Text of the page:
Originally Posted by RubinaD View Post

Why does everyone not re use the sps plates and pillars? Even though thay may not be inexpensive to repurchase, that is a lot of plastic for the land fill. Coukd you not get a few re usses out of them before they get tossed? Just wondering...

You could re-use them, if you can get them back from the customer easily (cheaply). Wash and sanitize and re-use.

post #53 of 67

I don't want to debate dowel vs. SPS...that's another thread!  LOL....I use dowels and an center dowel..it works for me.  But the #1 reason for a successful trip.........COLD CAKE.    My cakes sit overnight in the frig.   I travel fully assembled with a COLD CAKE.   I get to the reception site early enough so that by the time the cake is cut, it is back to room temperature.  

Debbie - US Army (Retired) --aka "The Cake Sarge"

Good Cake Ain't Cheap! Cheap Cake Ain't Good!
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Debbie - US Army (Retired) --aka "The Cake Sarge"

Good Cake Ain't Cheap! Cheap Cake Ain't Good!
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post #54 of 67
Quote:
Originally Posted by ddaigle View Post

I don't want to debate dowel vs. SPS...that's another thread!  LOL....I use dowels and an center dowel..it works for me.  But the #1 reason for a successful trip.........COLD CAKE.    My cakes sit overnight in the frig.   I travel fully assembled with a COLD CAKE.   I get to the reception site early enough so that by the time the cake is cut, it is back to room temperature.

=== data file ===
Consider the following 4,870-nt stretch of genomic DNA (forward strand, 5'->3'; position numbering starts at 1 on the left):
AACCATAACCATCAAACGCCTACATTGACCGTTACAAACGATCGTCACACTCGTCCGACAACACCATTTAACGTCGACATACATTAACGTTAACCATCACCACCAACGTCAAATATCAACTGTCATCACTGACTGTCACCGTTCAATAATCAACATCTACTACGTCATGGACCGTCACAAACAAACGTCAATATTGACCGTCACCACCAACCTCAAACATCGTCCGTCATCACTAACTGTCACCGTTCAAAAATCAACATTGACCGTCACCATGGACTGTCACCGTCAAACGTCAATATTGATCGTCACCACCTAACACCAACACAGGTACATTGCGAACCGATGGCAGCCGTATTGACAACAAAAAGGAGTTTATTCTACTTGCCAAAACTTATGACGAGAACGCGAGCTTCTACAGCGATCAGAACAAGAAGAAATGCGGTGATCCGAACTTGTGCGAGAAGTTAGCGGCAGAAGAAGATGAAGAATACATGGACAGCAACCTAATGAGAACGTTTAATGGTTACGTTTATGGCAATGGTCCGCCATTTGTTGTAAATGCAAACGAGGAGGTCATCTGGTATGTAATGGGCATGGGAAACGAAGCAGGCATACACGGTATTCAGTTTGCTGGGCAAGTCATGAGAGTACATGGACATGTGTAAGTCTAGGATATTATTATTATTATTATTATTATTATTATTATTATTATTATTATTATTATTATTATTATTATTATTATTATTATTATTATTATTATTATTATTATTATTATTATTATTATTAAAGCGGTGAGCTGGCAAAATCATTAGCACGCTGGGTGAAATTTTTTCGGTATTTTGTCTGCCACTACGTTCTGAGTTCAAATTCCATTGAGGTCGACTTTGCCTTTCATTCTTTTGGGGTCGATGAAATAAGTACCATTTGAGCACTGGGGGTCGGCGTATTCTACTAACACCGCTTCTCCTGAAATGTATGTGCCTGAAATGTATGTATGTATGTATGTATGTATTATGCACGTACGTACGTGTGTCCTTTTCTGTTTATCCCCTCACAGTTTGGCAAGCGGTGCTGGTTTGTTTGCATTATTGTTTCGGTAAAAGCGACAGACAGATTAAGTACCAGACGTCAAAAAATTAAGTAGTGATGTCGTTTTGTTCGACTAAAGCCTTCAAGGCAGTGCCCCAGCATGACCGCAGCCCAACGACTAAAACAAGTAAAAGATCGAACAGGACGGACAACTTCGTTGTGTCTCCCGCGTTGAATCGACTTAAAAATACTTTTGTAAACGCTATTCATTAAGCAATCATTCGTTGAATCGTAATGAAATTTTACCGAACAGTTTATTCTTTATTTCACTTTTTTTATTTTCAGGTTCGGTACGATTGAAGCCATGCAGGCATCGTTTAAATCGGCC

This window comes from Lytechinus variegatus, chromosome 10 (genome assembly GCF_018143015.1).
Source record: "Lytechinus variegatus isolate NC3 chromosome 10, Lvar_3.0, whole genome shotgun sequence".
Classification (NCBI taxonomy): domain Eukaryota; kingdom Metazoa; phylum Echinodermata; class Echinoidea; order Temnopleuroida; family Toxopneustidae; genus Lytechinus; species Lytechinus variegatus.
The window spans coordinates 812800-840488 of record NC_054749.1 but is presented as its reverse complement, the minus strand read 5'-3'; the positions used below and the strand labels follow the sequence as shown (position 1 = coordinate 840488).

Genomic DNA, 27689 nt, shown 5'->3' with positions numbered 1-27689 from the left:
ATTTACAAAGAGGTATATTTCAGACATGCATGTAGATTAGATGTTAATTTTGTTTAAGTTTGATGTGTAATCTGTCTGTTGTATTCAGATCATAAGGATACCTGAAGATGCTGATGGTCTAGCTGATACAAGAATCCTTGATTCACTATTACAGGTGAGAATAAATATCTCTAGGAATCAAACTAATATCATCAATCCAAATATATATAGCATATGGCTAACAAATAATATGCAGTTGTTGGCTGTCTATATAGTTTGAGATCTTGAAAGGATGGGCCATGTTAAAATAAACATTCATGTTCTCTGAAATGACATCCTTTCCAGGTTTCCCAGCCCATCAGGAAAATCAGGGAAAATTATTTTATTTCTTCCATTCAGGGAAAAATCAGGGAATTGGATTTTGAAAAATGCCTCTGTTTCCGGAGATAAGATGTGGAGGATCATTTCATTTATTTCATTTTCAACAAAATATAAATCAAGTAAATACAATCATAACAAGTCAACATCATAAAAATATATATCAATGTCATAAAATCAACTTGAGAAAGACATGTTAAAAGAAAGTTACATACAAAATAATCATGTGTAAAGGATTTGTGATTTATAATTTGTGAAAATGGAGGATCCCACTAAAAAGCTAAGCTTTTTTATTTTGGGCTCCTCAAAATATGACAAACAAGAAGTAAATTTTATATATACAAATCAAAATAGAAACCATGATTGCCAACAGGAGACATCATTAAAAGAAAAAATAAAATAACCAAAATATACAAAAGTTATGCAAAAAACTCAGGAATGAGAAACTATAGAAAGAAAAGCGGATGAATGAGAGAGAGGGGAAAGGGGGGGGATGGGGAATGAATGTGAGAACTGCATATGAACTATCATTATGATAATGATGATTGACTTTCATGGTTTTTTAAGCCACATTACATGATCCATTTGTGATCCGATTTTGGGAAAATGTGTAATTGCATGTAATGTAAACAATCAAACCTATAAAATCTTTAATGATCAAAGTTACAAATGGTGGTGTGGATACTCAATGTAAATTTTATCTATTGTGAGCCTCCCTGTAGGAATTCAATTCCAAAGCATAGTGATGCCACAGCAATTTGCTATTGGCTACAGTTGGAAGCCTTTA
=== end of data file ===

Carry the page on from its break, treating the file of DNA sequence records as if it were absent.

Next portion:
. Quick question: what about a cake iced with fondant? Would you still put in the fridge?
"Life is short...eat cake!"
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"Life is short...eat cake!"
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post #55 of 67
Everyone debates putting fondant covered cake in the fridge. I have done it successfully, I put my cake in a box and then a bag. Just don't touch the cake until the condensation is gone (cake shouldn't be shiny). I'd recommend searching the threads and doing a test cake-depends on what your comfortable with, as I said some swear by it others wouldn't dare. As long as it isn't filled with something perishable refrigeration isn't necessary.